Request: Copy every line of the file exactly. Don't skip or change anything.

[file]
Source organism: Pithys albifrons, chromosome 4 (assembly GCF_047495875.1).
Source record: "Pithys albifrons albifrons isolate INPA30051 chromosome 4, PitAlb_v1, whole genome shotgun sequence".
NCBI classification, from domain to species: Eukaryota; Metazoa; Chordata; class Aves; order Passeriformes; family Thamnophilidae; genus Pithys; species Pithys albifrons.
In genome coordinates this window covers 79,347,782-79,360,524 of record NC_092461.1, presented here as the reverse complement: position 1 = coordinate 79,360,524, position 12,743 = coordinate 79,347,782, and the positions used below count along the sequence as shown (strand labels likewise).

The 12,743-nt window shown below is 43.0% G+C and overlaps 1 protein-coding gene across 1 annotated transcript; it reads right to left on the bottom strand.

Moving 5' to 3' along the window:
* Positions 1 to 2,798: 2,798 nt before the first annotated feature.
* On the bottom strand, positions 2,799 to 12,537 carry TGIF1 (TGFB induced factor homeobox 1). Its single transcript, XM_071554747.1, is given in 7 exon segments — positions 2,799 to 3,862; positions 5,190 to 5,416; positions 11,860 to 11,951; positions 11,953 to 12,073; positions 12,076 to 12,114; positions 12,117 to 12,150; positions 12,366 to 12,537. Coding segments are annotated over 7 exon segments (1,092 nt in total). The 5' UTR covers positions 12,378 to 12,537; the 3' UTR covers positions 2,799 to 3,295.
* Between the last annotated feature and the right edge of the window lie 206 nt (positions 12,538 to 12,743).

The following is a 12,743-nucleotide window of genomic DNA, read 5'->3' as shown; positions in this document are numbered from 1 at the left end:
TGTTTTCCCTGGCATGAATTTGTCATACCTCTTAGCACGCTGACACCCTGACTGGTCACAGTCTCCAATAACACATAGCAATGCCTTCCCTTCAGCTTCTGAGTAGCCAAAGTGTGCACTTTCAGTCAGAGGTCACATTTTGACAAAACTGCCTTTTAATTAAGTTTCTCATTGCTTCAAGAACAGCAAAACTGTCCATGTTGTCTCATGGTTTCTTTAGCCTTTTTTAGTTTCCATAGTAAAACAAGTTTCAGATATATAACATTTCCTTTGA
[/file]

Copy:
Source organism: Pithys albifrons, chromosome 4 (assembly GCF_047495875.1).
Source record: "Pithys albifrons albifrons isolate INPA30051 chromosome 4, PitAlb_v1, whole genome shotgun sequence".
NCBI classification, from domain to species: Eukaryota; Metazoa; Chordata; class Aves; order Passeriformes; family Thamnophilidae; genus Pithys; species Pithys albifrons.
In genome coordinates this window covers 79,347,782-79,360,524 of record NC_092461.1, presented here as the reverse complement: position 1 = coordinate 79,360,524, position 12,743 = coordinate 79,347,782, and the positions used below count along the sequence as shown (strand labels likewise).

The 12,743-nt window shown below is 43.0% G+C and overlaps 1 protein-coding gene across 1 annotated transcript; it reads right to left on the bottom strand.

Moving 5' to 3' along the window:
* Positions 1 to 2,798: 2,798 nt before the first annotated feature.
* On the bottom strand, positions 2,799 to 12,537 carry TGIF1 (TGFB induced factor homeobox 1). Its single transcript, XM_071554747.1, is given in 7 exon segments — positions 2,799 to 3,862; positions 5,190 to 5,416; positions 11,860 to 11,951; positions 11,953 to 12,073; positions 12,076 to 12,114; positions 12,117 to 12,150; positions 12,366 to 12,537. Coding segments are annotated over 7 exon segments (1,092 nt in total). The 5' UTR covers positions 12,378 to 12,537; the 3' UTR covers positions 2,799 to 3,295.
* Between the last annotated feature and the right edge of the window lie 206 nt (positions 12,538 to 12,743).

The following is a 12,743-nucleotide window of genomic DNA, read 5'->3' as shown; positions in this document are numbered from 1 at the left end:
TGTTTTCCCTGGCATGAATTTGTCATACCTCTTAGCACGCTGACACCCTGACTGGTCACAGTCTCCAATAACACATAGCAATGCCTTCCCTTCAGCTTCTGAGTAGCCAAAGTGTGCACTTTCAGTCAGAGGTCACATTTTGACAAAACTGCCTTTTAATTAAGTTTCTCATTGCTTCAAGAACAGCAAAACTGTCCATGTTGTCTCATGGTTTCTTTAGCCTTTTTTAGTTTCCATAGTAAAACAAGTTTCAGATATATAACATTTCCTTTGA